De La Hoya-Mayweather: Building on the Hype
07.05.07 - By David J. Kozlowski: There was a lot of build-up for the Oscar De La Hoya/Floyd Mayweather fight. While it may not have lived up to some people’s billing of “the fight to save boxing,” it did provide some insight, and a potential opportunity to really build the fan-base. We learned Mayweather is still the best pound-for-pound boxer on the planet, but he is no longer unbeatable. Unbeaten, yes, but not unbeatable. Floyd in no way wanted to trade with Oscar. Oscar was able to pin him against the ropes and deliver hard lefts to the body. Yes, Mayweather was accurate, but early in the fight, Oscar shocked “Pretty Boy” by walking through punches and throwing back, where most fighters do not let their hands go for fear of Mayweather’s right. Oscar simply tired down the stretch; consensus says he lost 5 of the last 6 frames. Had Oscar been able to press Mayweather more, he could have come away with a victory.
Article posted on 08.05.2007
So who can use the information learned about Floyd’s kryptonite best? A lot of people are looking for a fight with Cotto. We need to see what he does against “Super” Zab first (who some people think is, when at his best, at least as fast as Floyd). Others are clamoring for a Mosley fight. Mosley is faster than Oscar but not as fast as Floyd. People say he is stronger, but is he? Do you know how many KO’s he has since moving to 154? Two—both over a deflated Fernando Vargas. He has also lost twice to the defensive-minded Winky Wright, for what it’s worth.
Instead, I am pulling for Mayweather to take on Ricky Hatton. The big argument against it is they are two weight classes apart. However, even though Floyd fought Oscar at 154, he came in at an exaggerated 150. For his previous three fights, he weighed-in at 146 twice and 147. Hatton’s last three weights were 139, 147, and 139½.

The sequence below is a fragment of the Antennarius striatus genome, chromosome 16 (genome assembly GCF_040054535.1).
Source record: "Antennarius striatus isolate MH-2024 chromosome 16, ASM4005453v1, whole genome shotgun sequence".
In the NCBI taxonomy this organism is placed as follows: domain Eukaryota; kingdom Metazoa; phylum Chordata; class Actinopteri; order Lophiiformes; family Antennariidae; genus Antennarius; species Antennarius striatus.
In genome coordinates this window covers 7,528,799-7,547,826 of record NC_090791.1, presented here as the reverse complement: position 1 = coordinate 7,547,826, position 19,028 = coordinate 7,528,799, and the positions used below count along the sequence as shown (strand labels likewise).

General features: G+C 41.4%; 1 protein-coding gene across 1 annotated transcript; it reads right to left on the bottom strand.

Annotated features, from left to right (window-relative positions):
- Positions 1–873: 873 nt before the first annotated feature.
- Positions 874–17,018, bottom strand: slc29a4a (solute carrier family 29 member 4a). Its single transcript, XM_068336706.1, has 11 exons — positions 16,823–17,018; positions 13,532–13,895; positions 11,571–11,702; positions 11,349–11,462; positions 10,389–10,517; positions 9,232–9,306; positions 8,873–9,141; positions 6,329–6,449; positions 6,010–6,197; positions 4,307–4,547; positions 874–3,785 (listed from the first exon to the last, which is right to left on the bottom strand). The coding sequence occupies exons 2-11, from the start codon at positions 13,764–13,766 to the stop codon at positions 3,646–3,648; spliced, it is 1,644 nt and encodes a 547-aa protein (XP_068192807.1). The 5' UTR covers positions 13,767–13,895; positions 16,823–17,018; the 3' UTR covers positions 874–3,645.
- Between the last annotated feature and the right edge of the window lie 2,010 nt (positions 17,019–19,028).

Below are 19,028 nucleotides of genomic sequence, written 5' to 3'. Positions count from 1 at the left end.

Of all people, Vince Phillips shows us this could be a good fight. In 2003, fighting an admittedly old Phillips, Hatton was absolutely vicious to the body when he had Phillips on the ropes. While Mayweather and Phillips are in different leagues based on skill level, Hatton has proven he can beat someone with quick hands by walking through punches, as when he took Kostya Tszyu’s title. If he beats Jose Luis Castillo next month, he will prove the Tszyu win was no fluke, and that he belongs in the pound-for-pound conversation.
Also, the hype for the fight could prove huge. A lot of casual fans are now familiar with Mayweather. Many see him as a thug and boxing’s wrestling equivalent to a “bad guy.” Hatton is the direct antithesis—he is loved in the UK, and he comes off as the kind of guy one wants to meet in the pub for a few pints. He has yet to build a huge United States following outside of the boxing community, but he could. He would come into a fight against Mayweather as an underdog, which Americans love. He is likeable, has a blue-collar aura, and seems like an alright guy. Not to mention, he is undefeated.
Okay, Floyd said he is retiring, which is fine. But, if HBO’s well done fight-hype show 24/7 implied anything, it is that Floyd might have gambling issues. What happens if his finances run low and he is forced to either make a lifestyle change or fight? The smart money is on his returning to the ring. That could put him on a collision course with Hatton. In a sport that desperately needs younger stars, Hatton is something of a beacon of hope (although he not quite a “young” star). De La Hoya vs. Mayweather may have resurrected boxing in America, but an undefeated Mayweather vs. an undefeated Hatton could make it thrive again.
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